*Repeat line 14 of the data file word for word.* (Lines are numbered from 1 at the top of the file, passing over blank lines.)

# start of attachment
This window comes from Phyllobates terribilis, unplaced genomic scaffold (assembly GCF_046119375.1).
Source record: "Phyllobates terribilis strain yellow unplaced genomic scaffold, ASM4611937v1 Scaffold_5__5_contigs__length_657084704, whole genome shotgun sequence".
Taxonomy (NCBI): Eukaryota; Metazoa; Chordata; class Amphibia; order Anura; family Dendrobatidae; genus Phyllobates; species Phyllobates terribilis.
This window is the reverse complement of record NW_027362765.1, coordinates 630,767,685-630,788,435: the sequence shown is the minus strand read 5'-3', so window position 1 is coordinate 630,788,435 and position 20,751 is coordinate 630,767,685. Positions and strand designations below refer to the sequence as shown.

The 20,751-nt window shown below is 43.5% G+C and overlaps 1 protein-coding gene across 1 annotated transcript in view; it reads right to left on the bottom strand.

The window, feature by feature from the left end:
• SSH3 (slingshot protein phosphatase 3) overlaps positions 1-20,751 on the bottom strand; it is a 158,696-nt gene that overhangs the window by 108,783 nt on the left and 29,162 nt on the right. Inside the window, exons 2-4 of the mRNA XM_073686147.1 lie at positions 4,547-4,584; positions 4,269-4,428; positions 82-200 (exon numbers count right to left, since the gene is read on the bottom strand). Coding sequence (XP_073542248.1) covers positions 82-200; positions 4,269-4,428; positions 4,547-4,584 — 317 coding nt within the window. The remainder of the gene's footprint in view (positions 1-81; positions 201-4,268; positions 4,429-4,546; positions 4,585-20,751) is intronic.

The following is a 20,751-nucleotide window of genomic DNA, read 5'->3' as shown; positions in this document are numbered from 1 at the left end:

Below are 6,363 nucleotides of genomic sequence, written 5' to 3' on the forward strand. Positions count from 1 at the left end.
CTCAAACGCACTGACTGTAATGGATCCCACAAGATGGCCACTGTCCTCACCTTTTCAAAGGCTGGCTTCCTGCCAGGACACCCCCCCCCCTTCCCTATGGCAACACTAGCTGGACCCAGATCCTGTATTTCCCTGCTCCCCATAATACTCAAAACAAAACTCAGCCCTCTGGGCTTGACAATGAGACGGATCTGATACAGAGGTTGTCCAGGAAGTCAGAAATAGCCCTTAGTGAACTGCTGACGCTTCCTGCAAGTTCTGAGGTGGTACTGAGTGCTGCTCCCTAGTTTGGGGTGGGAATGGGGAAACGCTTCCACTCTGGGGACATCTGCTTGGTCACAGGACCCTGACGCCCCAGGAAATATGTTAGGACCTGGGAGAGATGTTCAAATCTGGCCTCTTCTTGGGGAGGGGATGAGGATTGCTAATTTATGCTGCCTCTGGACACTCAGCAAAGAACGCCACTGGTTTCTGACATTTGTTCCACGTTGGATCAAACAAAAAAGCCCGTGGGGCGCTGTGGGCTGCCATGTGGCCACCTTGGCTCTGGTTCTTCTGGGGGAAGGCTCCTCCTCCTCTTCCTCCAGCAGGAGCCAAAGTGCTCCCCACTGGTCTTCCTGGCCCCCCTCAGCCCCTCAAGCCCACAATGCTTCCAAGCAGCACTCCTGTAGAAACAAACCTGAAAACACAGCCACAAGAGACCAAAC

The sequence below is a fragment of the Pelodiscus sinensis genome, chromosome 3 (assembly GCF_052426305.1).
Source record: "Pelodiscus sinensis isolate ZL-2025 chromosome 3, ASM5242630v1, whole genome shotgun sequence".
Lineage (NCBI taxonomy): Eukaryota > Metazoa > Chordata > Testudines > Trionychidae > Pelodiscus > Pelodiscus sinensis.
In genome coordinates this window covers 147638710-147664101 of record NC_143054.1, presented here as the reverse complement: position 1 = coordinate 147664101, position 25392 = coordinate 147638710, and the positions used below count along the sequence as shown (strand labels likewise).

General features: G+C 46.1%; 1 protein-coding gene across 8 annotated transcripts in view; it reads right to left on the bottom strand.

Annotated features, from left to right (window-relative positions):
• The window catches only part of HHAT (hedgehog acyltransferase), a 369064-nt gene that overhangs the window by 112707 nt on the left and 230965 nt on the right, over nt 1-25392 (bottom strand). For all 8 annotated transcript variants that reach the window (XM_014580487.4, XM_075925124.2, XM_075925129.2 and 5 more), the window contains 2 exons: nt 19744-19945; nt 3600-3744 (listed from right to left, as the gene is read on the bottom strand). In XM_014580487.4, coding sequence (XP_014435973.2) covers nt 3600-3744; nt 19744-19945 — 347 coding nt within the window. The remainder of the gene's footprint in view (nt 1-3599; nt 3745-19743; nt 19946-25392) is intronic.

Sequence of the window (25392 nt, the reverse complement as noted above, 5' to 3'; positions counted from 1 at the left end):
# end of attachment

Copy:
In genome coordinates this window covers 147638710-147664101 of record NC_143054.1, presented here as the reverse complement: position 1 = coordinate 147664101, position 25392 = coordinate 147638710, and the positions used below count along the sequence as shown (strand labels likewise).